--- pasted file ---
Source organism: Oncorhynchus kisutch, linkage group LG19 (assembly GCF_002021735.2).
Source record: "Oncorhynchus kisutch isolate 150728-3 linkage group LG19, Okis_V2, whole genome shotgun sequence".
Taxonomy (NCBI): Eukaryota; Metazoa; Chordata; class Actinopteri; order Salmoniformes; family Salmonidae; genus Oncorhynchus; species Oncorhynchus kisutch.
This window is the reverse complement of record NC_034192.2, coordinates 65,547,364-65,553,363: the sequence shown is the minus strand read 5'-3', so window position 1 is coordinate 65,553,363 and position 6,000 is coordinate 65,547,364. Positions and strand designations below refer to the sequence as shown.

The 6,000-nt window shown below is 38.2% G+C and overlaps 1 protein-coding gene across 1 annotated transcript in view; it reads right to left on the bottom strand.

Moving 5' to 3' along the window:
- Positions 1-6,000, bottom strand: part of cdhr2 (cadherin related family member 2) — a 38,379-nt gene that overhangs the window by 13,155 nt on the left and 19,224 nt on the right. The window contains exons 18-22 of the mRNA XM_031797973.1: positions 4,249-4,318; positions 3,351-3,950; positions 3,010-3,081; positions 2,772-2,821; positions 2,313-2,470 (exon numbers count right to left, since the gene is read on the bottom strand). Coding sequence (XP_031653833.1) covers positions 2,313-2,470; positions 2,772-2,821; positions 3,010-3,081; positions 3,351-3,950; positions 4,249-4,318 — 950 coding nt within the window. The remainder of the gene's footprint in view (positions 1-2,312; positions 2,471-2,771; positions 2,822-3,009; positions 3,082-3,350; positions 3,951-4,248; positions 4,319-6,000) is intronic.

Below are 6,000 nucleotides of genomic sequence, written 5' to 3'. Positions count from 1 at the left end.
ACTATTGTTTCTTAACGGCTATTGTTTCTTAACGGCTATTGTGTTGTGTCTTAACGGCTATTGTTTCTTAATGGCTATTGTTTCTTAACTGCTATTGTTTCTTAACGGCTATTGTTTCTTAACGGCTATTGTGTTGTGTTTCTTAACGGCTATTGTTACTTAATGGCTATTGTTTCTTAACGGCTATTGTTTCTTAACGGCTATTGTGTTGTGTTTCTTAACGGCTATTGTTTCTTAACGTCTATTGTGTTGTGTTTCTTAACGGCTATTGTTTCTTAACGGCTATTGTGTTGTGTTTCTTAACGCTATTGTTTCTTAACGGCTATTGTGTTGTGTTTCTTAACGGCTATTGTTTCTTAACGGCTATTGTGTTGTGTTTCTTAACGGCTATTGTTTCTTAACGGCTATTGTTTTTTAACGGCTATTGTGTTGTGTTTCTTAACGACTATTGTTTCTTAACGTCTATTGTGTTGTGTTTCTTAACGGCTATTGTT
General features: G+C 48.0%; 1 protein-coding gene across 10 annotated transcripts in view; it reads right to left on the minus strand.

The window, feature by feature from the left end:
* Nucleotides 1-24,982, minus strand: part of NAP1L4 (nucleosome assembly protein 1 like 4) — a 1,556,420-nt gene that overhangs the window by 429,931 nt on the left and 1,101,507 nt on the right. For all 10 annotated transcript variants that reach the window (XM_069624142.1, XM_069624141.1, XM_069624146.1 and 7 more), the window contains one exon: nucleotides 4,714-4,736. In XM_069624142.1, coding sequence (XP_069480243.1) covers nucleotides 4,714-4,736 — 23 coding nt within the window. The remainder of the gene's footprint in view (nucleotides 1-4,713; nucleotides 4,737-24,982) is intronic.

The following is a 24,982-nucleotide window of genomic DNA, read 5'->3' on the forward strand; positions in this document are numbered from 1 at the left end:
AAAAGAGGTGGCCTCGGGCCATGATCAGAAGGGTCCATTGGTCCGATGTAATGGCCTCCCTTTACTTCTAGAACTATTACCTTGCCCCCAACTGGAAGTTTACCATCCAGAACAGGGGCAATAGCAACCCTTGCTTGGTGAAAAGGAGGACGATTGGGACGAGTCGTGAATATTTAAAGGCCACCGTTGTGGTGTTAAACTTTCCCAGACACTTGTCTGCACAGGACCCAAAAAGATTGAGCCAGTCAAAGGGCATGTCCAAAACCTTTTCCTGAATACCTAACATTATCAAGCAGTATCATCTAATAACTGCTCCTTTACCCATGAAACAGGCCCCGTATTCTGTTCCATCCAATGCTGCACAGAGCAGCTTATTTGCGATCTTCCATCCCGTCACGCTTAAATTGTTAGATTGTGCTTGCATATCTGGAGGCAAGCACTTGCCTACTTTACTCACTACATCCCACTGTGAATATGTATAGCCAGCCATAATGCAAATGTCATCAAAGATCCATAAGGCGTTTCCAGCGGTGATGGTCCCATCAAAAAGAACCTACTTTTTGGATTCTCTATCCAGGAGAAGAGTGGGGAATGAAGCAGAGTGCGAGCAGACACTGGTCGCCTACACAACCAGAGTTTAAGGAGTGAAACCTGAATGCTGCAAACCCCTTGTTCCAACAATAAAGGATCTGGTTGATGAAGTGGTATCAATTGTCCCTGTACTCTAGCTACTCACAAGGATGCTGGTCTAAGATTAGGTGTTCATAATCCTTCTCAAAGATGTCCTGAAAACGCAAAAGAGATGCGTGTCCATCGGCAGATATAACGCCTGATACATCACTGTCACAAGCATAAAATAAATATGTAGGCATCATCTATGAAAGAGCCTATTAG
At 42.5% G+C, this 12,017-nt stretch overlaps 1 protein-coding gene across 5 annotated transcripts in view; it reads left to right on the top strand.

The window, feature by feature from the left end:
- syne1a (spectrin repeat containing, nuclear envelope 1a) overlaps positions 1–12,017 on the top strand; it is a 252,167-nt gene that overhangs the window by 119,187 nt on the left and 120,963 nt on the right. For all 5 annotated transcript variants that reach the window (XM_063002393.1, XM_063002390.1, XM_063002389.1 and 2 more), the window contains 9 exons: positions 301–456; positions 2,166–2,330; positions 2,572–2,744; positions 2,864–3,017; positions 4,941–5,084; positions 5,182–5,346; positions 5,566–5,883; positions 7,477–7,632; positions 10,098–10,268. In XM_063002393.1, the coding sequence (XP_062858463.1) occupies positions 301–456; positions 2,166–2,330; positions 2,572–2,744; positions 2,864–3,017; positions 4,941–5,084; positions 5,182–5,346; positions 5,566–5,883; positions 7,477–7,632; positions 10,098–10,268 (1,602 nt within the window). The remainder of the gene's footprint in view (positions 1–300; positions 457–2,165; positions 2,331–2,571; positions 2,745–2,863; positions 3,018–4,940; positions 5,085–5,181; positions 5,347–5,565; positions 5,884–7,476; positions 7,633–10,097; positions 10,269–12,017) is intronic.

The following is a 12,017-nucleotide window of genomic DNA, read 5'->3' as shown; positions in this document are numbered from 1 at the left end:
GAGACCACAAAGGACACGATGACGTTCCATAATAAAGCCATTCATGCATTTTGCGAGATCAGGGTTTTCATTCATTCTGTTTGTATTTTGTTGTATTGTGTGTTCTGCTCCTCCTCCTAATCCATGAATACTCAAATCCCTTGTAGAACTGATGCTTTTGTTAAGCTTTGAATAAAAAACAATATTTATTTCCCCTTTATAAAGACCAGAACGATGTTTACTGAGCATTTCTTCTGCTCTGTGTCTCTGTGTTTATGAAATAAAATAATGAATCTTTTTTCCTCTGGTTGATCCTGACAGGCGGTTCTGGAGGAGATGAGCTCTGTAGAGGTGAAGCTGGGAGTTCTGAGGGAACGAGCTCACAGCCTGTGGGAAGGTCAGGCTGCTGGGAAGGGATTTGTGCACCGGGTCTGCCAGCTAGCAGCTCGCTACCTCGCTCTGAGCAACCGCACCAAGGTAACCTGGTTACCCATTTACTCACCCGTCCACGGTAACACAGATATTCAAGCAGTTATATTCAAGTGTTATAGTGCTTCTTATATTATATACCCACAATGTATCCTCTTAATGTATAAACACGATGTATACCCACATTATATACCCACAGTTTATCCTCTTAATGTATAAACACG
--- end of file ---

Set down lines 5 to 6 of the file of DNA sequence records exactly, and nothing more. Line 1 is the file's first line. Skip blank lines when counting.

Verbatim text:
The 6,000-nt window shown below is 38.2% G+C and overlaps 1 protein-coding gene across 1 annotated transcript in view; it reads right to left on the bottom strand.

Moving 5' to 3' along the window: